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IRS makes Direct File a permanent option

Following a successful filing season pilot and feedback from a variety of partners, the Internal Revenue Service announced that it will make Direct File a permanent option for filing federal tax returns starting in the 2025 tax season.

The agency is exploring ways to expand Direct File to make more taxpayers eligible in the 2025 filing season and beyond by examining options to broaden Direct File’s availability across the nation, including covering more tax situations and inviting all states to partner with Direct File next year. The IRS plans to announce additional details on the 2025 expansion in the coming months. The decision follows a highly successful, limited pilot during the 2024 filing season, where 140,803 taxpayers in 12 states filed their taxes using Direct File. The IRS closely analyzed data collected during the pilot, held numerous meetings with diverse groups of stakeholders and gathered feedback from individual Direct File users, state officials and representatives across the tax landscape. The IRS heard directly from hundreds of organizations across the country, more than a hundred members of Congress and from those interested in using Direct File in the future. The IRS has also heard from a limited number of stakeholders who believe the current free electronic filing options provided by third party vendors are adequate.

The IRS will continue data analysis and stakeholder engagement to identify improvements to Direct File; however, initial post-pilot analysis yielded enough information for the decision to make Direct File a permanent filing option. The IRS noted that an early decision on 2025 was critical for planning and programming both for the IRS and for additional states to join the program. IRS Commissioner Danny Werfel recommended to Secretary of the Treasury Janet L. Yellen to make Direct File permanent. He cited overwhelming satisfaction from users and improved ease of tax filing among the reasons for his recommendation, which Secretary Yellen accepted.

“The clear message is that many taxpayers across the nation want the IRS to provide more than one no-cost option for filing electronically,” said Werfel. “So, starting with the 2025 filing season, the IRS will make Direct File a permanent option for filing federal tax returns. Giving taxpayers additional options strengthens the tax filing system. And adding Direct File to the menu of filing options fits squarely into our effort to make taxes as easy as possible for Americans, including saving time and money.”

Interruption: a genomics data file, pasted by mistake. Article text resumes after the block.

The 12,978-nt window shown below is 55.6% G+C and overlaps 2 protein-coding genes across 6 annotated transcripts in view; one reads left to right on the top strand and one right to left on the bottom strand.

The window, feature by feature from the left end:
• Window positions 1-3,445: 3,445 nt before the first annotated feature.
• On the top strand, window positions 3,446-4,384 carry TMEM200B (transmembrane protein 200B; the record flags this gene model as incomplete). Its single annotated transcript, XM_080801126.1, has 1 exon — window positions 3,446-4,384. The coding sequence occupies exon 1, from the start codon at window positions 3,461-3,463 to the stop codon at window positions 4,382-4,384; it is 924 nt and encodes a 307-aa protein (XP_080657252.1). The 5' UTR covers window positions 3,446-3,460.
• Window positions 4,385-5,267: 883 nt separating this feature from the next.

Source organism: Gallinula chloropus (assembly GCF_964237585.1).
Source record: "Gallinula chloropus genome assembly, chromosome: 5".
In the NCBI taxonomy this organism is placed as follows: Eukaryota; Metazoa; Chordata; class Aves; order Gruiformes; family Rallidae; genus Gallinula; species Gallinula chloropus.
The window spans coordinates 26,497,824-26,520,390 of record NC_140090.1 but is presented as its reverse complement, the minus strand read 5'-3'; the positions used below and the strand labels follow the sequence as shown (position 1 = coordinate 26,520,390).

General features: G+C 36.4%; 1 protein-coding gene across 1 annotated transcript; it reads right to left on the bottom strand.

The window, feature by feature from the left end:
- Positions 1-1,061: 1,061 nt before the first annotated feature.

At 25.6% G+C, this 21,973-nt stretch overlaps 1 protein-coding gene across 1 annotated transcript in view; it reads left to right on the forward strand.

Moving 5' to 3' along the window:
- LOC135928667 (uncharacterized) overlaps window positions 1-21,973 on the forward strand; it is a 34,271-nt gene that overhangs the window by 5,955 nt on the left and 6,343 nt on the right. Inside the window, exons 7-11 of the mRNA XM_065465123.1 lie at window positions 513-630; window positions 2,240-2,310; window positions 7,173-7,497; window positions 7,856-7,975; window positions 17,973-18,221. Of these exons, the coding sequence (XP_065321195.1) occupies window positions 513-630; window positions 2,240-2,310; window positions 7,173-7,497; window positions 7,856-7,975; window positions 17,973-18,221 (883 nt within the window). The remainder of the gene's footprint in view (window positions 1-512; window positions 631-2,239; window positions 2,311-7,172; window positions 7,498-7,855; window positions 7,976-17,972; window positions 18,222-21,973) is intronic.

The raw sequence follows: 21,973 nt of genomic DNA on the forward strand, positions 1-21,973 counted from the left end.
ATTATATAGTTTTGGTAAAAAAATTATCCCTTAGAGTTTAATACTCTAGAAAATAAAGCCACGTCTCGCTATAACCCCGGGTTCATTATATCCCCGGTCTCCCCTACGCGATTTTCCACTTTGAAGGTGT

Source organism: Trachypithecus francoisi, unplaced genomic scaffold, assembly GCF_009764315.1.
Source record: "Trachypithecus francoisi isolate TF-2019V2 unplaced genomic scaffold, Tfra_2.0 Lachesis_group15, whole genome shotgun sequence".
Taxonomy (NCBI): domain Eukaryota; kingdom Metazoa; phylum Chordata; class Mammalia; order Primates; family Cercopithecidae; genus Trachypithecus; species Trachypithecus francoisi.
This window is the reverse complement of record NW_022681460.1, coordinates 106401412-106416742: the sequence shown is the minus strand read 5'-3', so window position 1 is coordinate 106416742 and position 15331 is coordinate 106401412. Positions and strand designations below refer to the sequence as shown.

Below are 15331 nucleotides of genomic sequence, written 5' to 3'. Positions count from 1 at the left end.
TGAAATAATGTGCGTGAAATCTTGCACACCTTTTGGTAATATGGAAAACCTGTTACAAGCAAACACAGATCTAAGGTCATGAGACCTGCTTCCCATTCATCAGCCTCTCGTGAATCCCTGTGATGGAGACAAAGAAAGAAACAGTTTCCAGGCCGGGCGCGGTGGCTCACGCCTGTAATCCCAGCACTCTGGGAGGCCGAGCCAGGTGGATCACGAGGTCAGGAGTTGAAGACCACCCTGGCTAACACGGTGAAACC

Building on the success of the limited pilot, the IRS is examining ways to expand eligibility to more taxpayers across the country. For the 2025 filing season, the IRS will work with all states that want to partner with Direct File, and there will be no limit to the number of states that can participate in the coming year. The agency expects several new states will choose to participate. The IRS is also exploring ways to gradually expand the scope of tax situations supported by Direct File. Over the coming years, the agency’s goal is to expand Direct File to support most common tax situations, with a particular focus on those situations that impact working families.

“User experience – both within the product and integration with state tax systems – will continue to be the foundation for Direct File moving forward,” Werfel said. “We will focus, first and foremost, on continuing to get it right. Accuracy and comprehensive tax credit uptake will be paramount concerns to ensure taxpayers file a correct return and get the refund they’re entitled to. And our North Star will be improving the experience of tax filing itself and helping taxpayers meet their obligations as easily and quickly as possible.”

During the agency’s review, many taxpayers told the IRS they want no-cost filing options. Millions of taxpayers who did not live in one of the 12 pilot states visited the Direct File website to learn more about this option or asked live chat assistors to make Direct File available in their state. As a permanent filing option, Direct File will continue to be one option among many from which taxpayers can choose. It is not meant to replace other important options by tax professionals or commercial software providers, who are critical partners with the IRS in delivering a successful tax system for the nation. The IRS also remains committed to the ongoing relationship with Free File Inc., which has served taxpayers for two decades in the joint effort to provide free commercial software.

As the IRS works to expand Direct File, it will also work to strengthen all free filing options for taxpayers, including Free File, the Volunteer Income Tax Assistance program (VITA) and the Tax Counseling for the Elderly program (TCE).